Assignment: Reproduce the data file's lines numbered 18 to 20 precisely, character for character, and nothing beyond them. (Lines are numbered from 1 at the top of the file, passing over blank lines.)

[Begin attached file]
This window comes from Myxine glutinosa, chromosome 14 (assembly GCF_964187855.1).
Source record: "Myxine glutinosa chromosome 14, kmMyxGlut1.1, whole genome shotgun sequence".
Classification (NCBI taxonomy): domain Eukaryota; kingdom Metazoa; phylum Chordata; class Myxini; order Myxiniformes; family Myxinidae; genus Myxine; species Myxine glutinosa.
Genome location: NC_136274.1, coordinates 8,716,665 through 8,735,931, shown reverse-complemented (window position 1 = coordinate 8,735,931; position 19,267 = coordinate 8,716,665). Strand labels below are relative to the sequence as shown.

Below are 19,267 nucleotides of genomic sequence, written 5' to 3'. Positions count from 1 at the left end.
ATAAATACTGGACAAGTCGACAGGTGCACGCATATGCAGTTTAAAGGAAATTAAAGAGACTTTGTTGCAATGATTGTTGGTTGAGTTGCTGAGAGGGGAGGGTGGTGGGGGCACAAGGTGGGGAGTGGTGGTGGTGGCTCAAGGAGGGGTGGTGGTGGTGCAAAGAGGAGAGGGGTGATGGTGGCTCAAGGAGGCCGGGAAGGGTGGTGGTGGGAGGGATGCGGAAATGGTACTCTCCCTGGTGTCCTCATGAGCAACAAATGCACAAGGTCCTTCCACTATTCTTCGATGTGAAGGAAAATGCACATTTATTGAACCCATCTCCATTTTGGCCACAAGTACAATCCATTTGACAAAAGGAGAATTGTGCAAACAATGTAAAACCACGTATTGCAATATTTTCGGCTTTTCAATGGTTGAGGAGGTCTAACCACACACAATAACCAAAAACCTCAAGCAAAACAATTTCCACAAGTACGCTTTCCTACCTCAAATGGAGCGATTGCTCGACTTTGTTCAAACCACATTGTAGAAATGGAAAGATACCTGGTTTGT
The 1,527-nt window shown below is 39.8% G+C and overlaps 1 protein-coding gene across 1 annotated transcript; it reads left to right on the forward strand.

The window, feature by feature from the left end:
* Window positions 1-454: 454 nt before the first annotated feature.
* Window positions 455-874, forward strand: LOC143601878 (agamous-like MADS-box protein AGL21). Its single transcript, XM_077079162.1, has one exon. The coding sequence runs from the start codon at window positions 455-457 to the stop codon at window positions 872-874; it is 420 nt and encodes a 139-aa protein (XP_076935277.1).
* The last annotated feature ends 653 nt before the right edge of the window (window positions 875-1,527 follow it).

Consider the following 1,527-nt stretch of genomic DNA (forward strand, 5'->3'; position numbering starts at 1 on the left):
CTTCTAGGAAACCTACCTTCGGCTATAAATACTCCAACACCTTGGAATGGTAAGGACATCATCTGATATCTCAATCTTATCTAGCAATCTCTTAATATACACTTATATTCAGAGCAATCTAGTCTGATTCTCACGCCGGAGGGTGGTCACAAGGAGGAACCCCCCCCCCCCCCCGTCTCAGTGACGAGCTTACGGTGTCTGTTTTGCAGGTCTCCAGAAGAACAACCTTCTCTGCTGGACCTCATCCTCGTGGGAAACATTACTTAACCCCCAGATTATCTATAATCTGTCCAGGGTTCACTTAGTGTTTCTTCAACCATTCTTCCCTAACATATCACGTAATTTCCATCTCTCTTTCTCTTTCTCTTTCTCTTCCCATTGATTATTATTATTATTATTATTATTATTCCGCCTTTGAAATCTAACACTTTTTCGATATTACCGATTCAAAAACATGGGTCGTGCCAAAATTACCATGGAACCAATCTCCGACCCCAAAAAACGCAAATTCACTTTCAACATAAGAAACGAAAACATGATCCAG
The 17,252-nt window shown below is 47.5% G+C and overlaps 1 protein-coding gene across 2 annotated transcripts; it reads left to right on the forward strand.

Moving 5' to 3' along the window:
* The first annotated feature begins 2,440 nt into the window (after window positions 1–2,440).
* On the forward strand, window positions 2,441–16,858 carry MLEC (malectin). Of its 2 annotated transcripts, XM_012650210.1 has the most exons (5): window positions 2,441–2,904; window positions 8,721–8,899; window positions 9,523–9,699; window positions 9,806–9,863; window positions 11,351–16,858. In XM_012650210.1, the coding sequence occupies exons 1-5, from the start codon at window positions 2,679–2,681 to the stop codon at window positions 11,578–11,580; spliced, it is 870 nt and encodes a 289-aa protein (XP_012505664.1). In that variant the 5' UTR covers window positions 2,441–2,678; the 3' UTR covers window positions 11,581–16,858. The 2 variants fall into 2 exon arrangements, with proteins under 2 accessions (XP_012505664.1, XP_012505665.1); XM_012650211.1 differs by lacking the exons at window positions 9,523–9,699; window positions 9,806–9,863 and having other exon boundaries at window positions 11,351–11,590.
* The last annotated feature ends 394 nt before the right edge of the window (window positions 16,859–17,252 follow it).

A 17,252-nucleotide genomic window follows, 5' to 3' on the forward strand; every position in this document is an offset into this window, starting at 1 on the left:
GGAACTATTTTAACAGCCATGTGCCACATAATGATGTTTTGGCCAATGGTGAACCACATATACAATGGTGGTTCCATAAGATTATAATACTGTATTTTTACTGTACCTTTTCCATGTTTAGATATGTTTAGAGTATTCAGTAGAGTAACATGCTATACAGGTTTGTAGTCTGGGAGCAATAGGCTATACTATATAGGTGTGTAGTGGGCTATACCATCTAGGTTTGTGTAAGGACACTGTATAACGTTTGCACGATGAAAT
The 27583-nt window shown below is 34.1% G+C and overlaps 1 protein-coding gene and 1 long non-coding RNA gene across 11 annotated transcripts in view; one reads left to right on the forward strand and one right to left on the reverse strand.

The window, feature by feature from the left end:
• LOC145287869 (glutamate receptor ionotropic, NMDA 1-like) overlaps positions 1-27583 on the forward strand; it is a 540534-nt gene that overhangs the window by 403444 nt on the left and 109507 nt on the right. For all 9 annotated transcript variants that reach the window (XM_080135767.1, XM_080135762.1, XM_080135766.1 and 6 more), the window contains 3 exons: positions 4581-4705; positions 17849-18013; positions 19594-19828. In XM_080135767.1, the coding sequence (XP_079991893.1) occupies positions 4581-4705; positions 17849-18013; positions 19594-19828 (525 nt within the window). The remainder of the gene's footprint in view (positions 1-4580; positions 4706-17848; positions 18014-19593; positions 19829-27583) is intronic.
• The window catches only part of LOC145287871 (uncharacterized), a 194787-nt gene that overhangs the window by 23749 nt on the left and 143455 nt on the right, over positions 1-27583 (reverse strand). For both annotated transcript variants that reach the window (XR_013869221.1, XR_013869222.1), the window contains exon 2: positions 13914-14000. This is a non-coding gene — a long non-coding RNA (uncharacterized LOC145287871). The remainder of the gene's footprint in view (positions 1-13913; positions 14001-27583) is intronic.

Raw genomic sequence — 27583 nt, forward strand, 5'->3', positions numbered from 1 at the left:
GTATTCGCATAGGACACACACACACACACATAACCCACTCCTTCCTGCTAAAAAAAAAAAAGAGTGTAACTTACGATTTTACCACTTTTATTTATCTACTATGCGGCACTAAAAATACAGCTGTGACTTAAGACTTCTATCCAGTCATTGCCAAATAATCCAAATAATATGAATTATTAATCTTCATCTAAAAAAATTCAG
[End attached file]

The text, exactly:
* The last annotated feature ends 394 nt before the right edge of the window (window positions 16,859–17,252 follow it).

A 17,252-nucleotide genomic window follows, 5' to 3' on the forward strand; every position in this document is an offset into this window, starting at 1 on the left:
GGAACTATTTTAACAGCCATGTGCCACATAATGATGTTTTGGCCAATGGTGAACCACATATACAATGGTGGTTCCATAAGATTATAATACTGTATTTTTACTGTACCTTTTCCATGTTTAGATATGTTTAGAGTATTCAGTAGAGTAACATGCTATACAGGTTTGTAGTCTGGGAGCAATAGGCTATACTATATAGGTGTGTAGTGGGCTATACCATCTAGGTTTGTGTAAGGACACTGTATAACGTTTGCACGATGAAAT